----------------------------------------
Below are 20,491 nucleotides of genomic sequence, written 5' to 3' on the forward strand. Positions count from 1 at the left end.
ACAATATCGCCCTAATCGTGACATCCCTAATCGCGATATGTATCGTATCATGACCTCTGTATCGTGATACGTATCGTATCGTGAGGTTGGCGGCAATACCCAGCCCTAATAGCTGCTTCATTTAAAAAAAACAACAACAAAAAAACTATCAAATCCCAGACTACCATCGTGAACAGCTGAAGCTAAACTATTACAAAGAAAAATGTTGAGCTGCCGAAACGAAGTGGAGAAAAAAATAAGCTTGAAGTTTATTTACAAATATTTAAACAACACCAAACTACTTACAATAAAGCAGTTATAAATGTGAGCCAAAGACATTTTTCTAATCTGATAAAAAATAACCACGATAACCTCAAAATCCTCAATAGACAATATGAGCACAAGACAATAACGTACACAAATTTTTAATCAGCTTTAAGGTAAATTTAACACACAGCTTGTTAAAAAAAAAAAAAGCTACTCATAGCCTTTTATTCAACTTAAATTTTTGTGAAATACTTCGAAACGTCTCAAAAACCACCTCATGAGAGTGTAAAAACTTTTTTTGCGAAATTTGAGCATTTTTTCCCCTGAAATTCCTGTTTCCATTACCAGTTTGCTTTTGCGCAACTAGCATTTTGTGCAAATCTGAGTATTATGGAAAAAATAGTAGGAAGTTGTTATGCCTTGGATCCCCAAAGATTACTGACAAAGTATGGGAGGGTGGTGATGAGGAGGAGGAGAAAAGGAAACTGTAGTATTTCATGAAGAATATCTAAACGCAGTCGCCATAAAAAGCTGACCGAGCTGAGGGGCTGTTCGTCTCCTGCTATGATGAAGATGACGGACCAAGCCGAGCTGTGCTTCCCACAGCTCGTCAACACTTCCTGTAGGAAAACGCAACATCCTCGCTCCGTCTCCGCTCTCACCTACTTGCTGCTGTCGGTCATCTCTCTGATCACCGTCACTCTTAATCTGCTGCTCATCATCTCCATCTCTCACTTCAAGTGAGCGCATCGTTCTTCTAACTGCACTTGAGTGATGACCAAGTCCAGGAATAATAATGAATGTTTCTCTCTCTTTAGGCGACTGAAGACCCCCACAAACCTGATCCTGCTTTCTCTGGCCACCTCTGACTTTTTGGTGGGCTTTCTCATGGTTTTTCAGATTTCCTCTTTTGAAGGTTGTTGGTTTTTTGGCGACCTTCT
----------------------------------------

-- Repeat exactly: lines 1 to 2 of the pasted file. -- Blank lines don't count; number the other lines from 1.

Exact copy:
Below are 20,491 nucleotides of genomic sequence, written 5' to 3' on the forward strand. Positions count from 1 at the left end.
ACAATATCGCCCTAATCGTGACATCCCTAATCGCGATATGTATCGTATCATGACCTCTGTATCGTGATACGTATCGTATCGTGAGGTTGGCGGCAATACCCAGCCCTAATAGCTGCTTCATTTAAAAAAAACAACAACAAAAAAACTATCAAATCCCAGACTACCATCGTGAACAGCTGAAGCTAAACTATTACAAAGAAAAATGTTGAGCTGCCGAAACGAAGTGGAGAAAAAAATAAGCTTGAAGTTTATTTACAAATATTTAAACAACACCAAACTACTTACAATAAAGCAGTTATAAATGTGAGCCAAAGACATTTTTCTAATCTGATAAAAAATAACCACGATAACCTCAAAATCCTCAATAGACAATATGAGCACAAGACAATAACGTACACAAATTTTTAATCAGCTTTAAGGTAAATTTAACACACAGCTTGTTAAAAAAAAAAAAAGCTACTCATAGCCTTTTATTCAACTTAAATTTTTGTGAAATACTTCGAAACGTCTCAAAAACCACCTCATGAGAGTGTAAAAACTTTTTTTGCGAAATTTGAGCATTTTTTCCCCTGAAATTCCTGTTTCCATTACCAGTTTGCTTTTGCGCAACTAGCATTTTGTGCAAATCTGAGTATTATGGAAAAAATAGTAGGAAGTTGTTATGCCTTGGATCCCCAAAGATTACTGACAAAGTATGGGAGGGTGGTGATGAGGAGGAGGAGAAAAGGAAACTGTAGTATTTCATGAAGAATATCTAAACGCAGTCGCCATAAAAAGCTGACCGAGCTGAGGGGCTGTTCGTCTCCTGCTATGATGAAGATGACGGACCAAGCCGAGCTGTGCTTCCCACAGCTCGTCAACACTTCCTGTAGGAAAACGCAACATCCTCGCTCCGTCTCCGCTCTCACCTACTTGCTGCTGTCGGTCATCTCTCTGATCACCGTCACTCTTAATCTGCTGCTCATCATCTCCATCTCTCACTTCAAGTGAGCGCATCGTTCTTCTAACTGCACTTGAGTGATGACCAAGTCCAGGAATAATAATGAATGTTTCTCTCTCTTTAGGCGACTGAAGACCCCCACAAACCTGATCCTGCTTTCTCTGGCCACCTCTGACTTTTTGGTGGGCTTTCTCATGGTTTTTCAGATTTCCTCTTTTGAAGGTTGTTGGTTTTTTGGCGACCTTCT